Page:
Memo to Pa. House: Pair of Tax Cut Bills Have Little Public Benefit But Create Private Gain for Select Few
To: Members of the Pennsylvania House of Representatives
From: Sharon Ward and Michael Wood, Pennsylvania Budget and Policy Center
Date: February 4, 2013
Re: House Bills 48 (Bloom) – Inheritance Tax Exemption – and 78 (Cutler) – Corporate Loans Tax Repeal
On the eve of the release of the Governor’s budget, two problematic tax cut bills are on the House calendar. House Bills 48 and 78, which were passed out of the House Finance Committee on January 22, raise significant fiscal and tax policy issues. Both bills continue a troubling trend of tax cuts for businesses that require little of businesses receiving the benefits – neither new investment nor jobs. The tax breaks have little PUBLIC benefit, but create significant private gain for individuals. Because there is no offsetting revenue, by enacting these bills you will be reducing available funds for schools, hospitals, agriculture programs or even for other tax cuts. The proposals continue the trend of cost shifting from businesses to individuals, as schools and local governments raise property taxes just to keep services at current levels.
House Bill 48
Pennsylvania currently levies an inheritance tax on assets transferred to heirs at a 0% rate for surviving spouses, 4.5% to most other relatives (grandparents, parents, children, grandchildren), 12% for siblings and 15% for unrelated individuals. In 2012-13, the inheritance tax is expected to generate $862 million, which is almost half of the budget for the Department of Corrections.
House Bill 48 (Bloom) would carve out a special tax benefit for business owners that would not be available to other inheritance taxpayers. Although billed as a “Mom & Pop” benefit, the tax exemption would provide as much of a windfall for Paris Hilton as for the corner grocer.
There are several significant problems with the bill.
- It is likely unconstitutional. The bill gives a preference to assets transferred within single family-owned businesses. The Pennsylvania Constitution permits no such family business preference.
- It contains no offsetting revenue. This ensures further cuts to programs and adds to the state’s structural deficit. The proposal is projected to cost $11 million in two years, about what the Commonwealth spends on all of its adult literacy programs.
- The bill creates significant new tax loopholes. The lack of definition of “business asset” could enable a whole host of unintended assets to be shielded from taxation – including shares of stock owned in unrelated businesses. In addition, the bill only requires the business to remain operational for five years, not that the beneficiaries actually operate the business, creating a huge savings for relatives who have no interest in operating the business. After five years, the relative could liquidate the business and pocket the proceeds.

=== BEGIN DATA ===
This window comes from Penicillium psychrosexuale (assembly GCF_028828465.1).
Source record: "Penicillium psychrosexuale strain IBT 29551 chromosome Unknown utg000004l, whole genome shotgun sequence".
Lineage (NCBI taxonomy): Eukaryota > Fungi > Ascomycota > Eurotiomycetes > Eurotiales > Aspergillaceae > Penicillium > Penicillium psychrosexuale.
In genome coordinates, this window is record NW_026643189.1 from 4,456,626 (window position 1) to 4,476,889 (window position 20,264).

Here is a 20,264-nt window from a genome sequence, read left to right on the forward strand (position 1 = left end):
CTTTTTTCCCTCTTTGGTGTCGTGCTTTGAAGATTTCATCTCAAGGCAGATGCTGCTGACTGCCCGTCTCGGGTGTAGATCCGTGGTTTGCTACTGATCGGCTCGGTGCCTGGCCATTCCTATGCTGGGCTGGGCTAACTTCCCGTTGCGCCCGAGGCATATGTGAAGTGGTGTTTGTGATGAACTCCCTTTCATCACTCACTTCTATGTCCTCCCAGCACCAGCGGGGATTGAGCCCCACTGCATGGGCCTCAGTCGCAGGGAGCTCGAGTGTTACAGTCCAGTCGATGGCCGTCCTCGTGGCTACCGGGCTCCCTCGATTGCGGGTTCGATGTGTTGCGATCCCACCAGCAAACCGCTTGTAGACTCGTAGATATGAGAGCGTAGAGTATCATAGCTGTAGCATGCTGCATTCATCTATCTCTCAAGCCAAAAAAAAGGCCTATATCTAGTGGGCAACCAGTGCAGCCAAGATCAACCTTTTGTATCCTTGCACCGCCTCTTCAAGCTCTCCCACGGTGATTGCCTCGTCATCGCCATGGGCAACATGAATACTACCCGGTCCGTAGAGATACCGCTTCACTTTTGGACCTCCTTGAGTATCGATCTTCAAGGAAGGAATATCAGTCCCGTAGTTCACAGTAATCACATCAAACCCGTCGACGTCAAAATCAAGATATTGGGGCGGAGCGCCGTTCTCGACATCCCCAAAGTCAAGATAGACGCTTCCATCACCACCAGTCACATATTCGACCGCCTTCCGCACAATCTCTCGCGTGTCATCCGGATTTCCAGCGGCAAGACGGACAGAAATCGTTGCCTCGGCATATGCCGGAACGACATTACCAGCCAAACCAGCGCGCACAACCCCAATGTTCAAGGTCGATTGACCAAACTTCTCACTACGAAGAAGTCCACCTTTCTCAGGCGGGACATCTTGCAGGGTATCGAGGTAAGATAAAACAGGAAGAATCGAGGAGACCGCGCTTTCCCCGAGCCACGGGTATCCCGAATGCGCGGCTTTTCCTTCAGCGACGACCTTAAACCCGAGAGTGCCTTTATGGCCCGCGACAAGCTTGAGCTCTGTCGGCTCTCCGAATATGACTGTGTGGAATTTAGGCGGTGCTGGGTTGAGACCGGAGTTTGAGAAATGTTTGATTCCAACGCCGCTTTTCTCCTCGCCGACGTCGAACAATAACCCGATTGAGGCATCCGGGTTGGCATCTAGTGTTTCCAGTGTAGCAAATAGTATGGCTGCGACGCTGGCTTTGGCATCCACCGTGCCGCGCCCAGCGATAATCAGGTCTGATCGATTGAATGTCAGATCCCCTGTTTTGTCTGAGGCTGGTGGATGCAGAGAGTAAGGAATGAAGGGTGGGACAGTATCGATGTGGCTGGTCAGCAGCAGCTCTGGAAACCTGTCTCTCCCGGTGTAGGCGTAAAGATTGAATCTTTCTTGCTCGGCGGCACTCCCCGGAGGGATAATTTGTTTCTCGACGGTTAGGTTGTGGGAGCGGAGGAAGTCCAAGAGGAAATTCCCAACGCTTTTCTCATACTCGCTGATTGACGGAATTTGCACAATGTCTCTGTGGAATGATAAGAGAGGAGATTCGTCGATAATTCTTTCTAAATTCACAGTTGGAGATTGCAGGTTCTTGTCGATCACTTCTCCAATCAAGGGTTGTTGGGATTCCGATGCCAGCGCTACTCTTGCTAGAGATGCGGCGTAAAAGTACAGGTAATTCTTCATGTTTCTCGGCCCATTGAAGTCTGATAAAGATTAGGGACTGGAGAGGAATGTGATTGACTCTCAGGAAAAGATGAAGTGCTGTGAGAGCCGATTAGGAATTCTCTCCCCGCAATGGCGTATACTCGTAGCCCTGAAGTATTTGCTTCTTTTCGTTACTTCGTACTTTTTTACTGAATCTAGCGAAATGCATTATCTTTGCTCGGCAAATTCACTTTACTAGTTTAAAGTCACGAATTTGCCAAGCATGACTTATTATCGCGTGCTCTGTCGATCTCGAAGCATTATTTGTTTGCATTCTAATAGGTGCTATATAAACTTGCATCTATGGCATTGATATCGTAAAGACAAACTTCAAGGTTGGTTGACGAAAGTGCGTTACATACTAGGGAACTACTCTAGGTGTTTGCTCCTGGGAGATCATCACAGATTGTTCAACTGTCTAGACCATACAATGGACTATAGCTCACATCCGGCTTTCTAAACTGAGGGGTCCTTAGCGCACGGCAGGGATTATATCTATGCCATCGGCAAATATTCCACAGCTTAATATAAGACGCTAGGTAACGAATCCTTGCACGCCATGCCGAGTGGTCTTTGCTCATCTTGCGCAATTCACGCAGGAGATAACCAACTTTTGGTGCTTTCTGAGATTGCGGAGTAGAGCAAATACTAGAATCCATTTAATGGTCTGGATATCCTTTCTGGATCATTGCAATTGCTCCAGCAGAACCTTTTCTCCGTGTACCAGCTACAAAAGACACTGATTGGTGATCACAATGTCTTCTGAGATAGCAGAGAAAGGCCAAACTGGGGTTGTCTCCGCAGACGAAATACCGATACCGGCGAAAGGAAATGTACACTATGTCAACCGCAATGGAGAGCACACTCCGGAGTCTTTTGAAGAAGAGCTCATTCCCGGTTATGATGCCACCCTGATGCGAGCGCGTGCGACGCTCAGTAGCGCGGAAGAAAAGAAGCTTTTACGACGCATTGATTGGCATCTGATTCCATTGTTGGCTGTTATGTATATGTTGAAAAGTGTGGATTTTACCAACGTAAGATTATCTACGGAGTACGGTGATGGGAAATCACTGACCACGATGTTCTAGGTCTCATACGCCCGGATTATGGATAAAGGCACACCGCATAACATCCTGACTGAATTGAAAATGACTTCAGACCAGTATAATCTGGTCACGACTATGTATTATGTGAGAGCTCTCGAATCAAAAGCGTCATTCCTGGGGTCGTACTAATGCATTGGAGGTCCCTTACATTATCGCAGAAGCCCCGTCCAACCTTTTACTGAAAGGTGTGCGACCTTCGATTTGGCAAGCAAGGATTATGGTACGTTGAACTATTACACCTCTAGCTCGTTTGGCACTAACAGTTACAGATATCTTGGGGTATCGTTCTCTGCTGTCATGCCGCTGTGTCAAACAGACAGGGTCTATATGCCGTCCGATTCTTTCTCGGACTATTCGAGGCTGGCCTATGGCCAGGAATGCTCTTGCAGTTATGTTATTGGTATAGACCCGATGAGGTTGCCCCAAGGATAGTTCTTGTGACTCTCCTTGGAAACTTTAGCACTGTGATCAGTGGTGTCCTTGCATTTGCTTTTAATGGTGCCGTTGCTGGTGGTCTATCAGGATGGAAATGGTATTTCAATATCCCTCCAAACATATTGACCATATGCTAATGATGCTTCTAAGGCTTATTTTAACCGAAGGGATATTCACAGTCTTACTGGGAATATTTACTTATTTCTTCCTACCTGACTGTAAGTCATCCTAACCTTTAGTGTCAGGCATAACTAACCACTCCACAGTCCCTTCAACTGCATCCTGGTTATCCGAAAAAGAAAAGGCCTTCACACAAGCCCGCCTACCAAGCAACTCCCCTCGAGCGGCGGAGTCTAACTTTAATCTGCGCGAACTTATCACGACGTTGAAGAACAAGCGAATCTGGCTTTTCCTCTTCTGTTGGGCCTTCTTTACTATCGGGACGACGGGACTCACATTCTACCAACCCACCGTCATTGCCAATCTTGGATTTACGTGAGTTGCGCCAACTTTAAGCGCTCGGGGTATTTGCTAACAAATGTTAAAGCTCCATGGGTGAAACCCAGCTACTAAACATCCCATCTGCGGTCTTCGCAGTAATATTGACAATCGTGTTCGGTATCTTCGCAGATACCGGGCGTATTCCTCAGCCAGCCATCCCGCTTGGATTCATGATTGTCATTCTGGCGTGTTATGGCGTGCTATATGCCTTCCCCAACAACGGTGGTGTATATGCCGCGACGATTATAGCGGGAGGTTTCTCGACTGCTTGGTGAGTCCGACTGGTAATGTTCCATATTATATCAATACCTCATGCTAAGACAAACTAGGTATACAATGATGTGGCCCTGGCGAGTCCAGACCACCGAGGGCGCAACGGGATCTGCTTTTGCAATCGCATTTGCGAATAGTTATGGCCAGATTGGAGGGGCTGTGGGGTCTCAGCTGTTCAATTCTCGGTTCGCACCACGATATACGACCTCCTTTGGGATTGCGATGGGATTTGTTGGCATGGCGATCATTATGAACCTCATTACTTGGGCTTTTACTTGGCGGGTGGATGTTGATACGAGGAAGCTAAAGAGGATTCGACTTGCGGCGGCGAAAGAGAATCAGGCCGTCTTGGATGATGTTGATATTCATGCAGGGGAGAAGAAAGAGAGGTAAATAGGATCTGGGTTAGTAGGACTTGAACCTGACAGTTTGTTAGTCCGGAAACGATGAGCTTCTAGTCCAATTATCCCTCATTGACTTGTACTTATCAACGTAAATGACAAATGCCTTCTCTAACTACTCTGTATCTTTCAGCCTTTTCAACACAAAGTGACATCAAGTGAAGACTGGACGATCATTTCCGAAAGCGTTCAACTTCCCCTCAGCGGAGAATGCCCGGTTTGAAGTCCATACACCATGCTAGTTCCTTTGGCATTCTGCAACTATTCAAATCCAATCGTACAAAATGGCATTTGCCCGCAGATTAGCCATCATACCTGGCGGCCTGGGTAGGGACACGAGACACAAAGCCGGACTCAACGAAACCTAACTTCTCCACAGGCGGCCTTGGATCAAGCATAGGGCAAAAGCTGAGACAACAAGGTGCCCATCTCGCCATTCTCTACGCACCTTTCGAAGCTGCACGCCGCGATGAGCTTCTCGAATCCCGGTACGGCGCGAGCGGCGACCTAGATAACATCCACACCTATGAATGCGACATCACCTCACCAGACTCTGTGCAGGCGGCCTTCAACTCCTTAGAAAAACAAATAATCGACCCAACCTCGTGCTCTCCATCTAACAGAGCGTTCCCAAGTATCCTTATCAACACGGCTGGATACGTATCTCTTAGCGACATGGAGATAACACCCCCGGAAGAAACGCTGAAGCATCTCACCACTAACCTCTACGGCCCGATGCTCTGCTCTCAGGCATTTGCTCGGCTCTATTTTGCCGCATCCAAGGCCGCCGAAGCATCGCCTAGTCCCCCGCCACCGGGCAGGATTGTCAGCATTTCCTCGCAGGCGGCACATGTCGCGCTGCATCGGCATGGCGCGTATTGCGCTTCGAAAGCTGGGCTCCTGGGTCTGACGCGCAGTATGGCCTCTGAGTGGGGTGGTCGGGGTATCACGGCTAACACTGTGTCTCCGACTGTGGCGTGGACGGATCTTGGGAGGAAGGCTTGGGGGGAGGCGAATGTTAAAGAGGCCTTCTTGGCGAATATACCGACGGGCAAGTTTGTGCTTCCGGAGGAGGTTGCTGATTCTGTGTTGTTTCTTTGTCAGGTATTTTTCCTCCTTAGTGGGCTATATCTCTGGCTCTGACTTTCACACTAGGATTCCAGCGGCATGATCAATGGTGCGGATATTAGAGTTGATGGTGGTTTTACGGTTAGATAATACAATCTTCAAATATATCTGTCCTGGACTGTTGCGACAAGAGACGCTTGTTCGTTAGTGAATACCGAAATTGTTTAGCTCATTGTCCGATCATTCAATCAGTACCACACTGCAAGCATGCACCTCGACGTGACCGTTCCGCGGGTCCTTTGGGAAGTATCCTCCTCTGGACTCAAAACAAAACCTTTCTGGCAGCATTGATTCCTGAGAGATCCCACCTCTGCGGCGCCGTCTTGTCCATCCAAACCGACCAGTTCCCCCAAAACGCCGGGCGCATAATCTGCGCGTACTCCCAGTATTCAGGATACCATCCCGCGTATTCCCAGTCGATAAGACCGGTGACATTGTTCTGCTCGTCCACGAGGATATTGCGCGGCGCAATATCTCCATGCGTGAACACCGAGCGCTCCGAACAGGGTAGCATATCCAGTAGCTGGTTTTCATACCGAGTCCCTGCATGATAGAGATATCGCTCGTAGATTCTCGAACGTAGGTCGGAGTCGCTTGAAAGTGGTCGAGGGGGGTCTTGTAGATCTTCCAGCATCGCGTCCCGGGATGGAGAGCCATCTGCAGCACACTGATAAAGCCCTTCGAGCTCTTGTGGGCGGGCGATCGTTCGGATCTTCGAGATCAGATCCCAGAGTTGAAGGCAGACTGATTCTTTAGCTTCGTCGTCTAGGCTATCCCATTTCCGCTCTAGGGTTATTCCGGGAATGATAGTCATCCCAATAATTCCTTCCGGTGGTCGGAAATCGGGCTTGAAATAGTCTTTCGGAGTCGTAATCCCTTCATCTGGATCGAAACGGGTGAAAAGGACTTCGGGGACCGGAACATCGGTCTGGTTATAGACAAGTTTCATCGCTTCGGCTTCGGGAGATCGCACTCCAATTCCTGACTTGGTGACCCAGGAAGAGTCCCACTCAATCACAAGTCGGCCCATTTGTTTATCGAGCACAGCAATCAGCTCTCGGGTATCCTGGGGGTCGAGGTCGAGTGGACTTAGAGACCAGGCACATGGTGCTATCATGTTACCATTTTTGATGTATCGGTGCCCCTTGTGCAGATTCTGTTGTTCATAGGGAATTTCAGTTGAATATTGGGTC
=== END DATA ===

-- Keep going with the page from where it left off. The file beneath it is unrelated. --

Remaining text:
- It creates a whole host of inequities. Partnerships and other businesses owned with non-relatives would receive no tax benefit – even if assets are transferred to the same heirs.
- The bill further rigs the tax system against the middle class. Wealthy taxpayers hold a larger share of business assets, and would reap the lion’s share of the benefit of this exclusion. Middle-class families will pay full inheritance tax on assets they receive, homes and small income they may need just to pay the bills.
This bill will not create jobs, it will not increase investment, it will simply add to the inadequacy of Pennsylvania’s tax system. Moreover, there are legal strategies through which companies can minimize the tax, and there are insurance policies available for purchase that insulate family members from the bulk of the cost. With reasonable remedies available, the bill is a costly and unnecessary gift.
House Bill 78
The corporate loans tax is a property tax on loans made to businesses by resident individuals. The tax is imposed on the individual (the creditor), but the tax is withheld and paid by the debtor company (corporations or limited liability companies). The tax rate is four mills, or 0.4%, of the amount of the debt. The tax is projected to bring in $12.8 million in 2012-13 from approximately 7,000-8,000 taxpayers.
House Bill 78 (Cutler) seeks to abolish the corporate loans tax in 2014, without replacement of the lost revenue.
The repeal of the corporate loans tax raises some practical issues:
- It adds to a growing tally of no-strings-attached business tax cuts that have shown little impact in terms of job creation or economic growth.
- In certain situations, it could create a loophole that corporations could use to transfer earnings to owners as “interest,” reducing the state tax imposed on the profits.
- 25% of all loans pay tax averaging $49, and 58% pay less than $500 in taxes. Many of the loans are much larger: in 2008, the average value of taxable loans was $325,000, while the estimated median loan was over $100,000.
- At 4 mills (or 0.4% of the loan value), the tax is not excessively burdensome. The tax on the average loan amount of $325,000 is $1,300. A modest amount of interest on such a loan (say 5%) would generate $16,250 in interest in a year.
At a time when state government is resorting to gimmicks and one-time infusions of cash to fund regular and ongoing public services, tax cuts should be looked at with the same scrutiny as expenditure increases. When compared to the impact of the lost revenue, it is difficult to see how tax cuts that benefit such a small share of the population will help Pennsylvanians. Voting to enact these cuts – without concern of the lost revenue – ensures that further budget cuts will be made.